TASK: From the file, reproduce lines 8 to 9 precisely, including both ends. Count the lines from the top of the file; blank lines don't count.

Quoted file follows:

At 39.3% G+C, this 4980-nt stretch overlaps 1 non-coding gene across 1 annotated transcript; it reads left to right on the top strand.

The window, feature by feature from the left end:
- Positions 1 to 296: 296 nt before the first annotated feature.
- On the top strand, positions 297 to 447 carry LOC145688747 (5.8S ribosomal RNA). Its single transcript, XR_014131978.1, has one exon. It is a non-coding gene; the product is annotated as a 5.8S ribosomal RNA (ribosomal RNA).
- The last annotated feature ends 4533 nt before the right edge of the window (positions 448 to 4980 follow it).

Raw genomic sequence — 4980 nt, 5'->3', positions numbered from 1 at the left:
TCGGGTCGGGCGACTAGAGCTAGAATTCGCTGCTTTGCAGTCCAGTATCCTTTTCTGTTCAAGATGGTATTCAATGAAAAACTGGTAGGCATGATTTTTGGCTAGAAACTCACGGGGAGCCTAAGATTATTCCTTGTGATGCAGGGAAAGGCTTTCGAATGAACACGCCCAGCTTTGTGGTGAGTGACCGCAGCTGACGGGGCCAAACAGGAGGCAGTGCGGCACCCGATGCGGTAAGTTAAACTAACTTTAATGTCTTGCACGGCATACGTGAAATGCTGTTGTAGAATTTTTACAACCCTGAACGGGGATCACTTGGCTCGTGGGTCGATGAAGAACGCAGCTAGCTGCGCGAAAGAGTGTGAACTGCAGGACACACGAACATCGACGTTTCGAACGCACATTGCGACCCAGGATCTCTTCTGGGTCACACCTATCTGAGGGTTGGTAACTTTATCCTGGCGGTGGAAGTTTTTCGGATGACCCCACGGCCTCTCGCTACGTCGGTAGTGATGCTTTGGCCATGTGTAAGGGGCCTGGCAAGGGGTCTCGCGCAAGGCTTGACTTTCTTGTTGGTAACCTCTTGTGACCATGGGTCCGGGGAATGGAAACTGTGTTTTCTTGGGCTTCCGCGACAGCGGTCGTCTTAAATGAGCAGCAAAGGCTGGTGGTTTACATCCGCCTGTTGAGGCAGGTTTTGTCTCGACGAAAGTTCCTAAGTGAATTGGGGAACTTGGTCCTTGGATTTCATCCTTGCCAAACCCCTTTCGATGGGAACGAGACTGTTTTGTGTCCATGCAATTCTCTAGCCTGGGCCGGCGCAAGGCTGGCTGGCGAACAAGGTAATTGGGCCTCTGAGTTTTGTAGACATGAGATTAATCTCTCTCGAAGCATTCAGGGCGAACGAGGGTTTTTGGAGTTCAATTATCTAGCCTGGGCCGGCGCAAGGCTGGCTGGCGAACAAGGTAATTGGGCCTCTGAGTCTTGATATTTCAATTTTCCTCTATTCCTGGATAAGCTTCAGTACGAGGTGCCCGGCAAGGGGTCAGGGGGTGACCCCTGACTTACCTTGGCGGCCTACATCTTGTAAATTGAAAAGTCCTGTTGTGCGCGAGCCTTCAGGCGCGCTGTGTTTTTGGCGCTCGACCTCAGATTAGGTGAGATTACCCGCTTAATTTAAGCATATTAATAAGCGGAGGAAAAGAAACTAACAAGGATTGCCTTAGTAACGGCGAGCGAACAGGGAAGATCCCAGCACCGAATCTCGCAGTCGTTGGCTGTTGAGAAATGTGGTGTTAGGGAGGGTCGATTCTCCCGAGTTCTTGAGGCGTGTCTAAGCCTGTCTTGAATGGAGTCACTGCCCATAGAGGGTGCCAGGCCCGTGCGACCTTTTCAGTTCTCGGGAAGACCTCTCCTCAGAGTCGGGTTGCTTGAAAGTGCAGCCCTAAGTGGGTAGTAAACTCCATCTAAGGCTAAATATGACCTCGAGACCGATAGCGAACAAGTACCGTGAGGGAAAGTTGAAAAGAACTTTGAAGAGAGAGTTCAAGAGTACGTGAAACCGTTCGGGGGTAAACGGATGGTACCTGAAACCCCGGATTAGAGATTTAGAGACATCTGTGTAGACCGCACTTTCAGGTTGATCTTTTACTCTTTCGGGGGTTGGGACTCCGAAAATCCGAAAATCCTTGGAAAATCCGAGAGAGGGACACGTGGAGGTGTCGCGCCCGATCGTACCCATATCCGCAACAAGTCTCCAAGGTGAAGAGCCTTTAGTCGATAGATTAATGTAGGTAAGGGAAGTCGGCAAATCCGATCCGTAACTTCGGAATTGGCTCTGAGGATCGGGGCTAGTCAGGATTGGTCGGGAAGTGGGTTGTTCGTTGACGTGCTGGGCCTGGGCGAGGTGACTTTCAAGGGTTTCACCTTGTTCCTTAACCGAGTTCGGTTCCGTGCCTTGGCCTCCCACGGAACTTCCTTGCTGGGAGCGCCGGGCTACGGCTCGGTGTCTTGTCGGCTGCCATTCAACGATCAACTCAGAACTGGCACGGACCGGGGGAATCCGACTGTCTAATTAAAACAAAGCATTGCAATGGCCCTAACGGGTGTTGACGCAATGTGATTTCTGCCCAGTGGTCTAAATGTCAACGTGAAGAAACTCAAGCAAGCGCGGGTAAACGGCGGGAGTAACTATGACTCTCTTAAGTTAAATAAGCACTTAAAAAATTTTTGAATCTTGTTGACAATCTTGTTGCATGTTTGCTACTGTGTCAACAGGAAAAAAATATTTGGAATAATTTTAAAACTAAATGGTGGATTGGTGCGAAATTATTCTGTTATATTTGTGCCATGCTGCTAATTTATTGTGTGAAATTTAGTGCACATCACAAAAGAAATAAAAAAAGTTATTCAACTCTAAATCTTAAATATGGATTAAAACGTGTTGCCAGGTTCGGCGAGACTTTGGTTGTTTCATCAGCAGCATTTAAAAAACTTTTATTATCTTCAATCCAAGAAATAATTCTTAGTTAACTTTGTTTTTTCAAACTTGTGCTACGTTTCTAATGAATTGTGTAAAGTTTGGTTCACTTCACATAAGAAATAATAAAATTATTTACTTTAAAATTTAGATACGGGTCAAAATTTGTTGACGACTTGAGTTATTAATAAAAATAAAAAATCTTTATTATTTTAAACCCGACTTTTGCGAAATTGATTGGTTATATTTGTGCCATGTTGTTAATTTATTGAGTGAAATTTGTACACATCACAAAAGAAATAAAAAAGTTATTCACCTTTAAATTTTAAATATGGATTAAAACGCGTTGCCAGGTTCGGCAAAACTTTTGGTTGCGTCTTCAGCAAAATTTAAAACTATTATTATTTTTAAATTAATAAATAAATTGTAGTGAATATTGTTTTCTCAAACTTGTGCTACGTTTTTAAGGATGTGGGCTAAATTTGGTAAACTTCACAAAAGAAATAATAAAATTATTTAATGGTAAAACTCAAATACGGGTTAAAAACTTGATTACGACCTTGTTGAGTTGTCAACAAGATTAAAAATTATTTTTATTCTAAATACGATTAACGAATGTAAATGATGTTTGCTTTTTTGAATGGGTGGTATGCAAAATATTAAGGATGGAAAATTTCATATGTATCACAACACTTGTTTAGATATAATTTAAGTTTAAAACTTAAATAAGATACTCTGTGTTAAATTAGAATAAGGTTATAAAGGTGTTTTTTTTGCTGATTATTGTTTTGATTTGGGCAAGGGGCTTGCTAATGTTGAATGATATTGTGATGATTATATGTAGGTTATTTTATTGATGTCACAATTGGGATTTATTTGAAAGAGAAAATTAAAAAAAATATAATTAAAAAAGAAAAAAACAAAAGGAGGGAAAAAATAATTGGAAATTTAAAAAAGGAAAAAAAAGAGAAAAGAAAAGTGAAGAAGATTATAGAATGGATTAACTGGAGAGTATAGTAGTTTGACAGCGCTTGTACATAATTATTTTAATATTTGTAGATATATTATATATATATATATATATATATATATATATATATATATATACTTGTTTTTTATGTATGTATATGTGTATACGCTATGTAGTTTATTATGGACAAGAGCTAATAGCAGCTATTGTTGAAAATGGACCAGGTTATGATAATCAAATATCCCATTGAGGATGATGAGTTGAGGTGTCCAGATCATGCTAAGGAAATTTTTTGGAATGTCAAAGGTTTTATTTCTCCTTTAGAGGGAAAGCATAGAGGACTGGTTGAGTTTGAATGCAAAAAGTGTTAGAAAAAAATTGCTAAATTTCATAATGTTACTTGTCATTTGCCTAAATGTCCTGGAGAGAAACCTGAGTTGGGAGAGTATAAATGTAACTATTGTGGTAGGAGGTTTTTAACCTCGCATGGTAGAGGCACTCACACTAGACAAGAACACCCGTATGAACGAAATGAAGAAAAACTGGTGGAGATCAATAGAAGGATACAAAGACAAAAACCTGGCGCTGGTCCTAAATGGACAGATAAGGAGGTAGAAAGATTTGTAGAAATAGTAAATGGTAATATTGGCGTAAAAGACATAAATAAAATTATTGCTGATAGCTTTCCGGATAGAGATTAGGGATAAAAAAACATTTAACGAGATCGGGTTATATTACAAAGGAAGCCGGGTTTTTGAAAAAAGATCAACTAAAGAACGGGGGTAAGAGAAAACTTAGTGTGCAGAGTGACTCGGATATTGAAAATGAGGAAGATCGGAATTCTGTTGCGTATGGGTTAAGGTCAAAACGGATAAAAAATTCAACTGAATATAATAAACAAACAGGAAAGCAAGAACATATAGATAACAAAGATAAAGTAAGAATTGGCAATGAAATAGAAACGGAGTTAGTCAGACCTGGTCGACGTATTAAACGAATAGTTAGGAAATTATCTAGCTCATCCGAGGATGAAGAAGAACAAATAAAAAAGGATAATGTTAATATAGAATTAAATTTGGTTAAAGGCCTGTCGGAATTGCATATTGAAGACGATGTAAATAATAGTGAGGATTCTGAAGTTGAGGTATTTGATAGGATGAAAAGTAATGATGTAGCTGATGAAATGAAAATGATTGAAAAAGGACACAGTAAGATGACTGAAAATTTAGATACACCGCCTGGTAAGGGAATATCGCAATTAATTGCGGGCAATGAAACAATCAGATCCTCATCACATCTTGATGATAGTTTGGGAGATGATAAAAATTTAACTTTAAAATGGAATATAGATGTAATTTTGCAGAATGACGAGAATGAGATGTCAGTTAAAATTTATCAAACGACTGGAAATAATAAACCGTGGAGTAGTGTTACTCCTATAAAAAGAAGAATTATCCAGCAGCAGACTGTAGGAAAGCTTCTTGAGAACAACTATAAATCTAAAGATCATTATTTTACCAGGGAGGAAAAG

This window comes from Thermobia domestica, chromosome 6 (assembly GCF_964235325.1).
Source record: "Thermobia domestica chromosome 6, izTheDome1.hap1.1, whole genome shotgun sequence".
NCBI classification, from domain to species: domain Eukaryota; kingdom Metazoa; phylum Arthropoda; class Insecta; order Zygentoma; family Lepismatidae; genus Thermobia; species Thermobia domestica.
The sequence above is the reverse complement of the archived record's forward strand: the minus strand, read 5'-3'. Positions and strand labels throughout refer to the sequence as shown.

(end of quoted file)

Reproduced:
This window comes from Thermobia domestica, chromosome 6 (assembly GCF_964235325.1).
Source record: "Thermobia domestica chromosome 6, izTheDome1.hap1.1, whole genome shotgun sequence".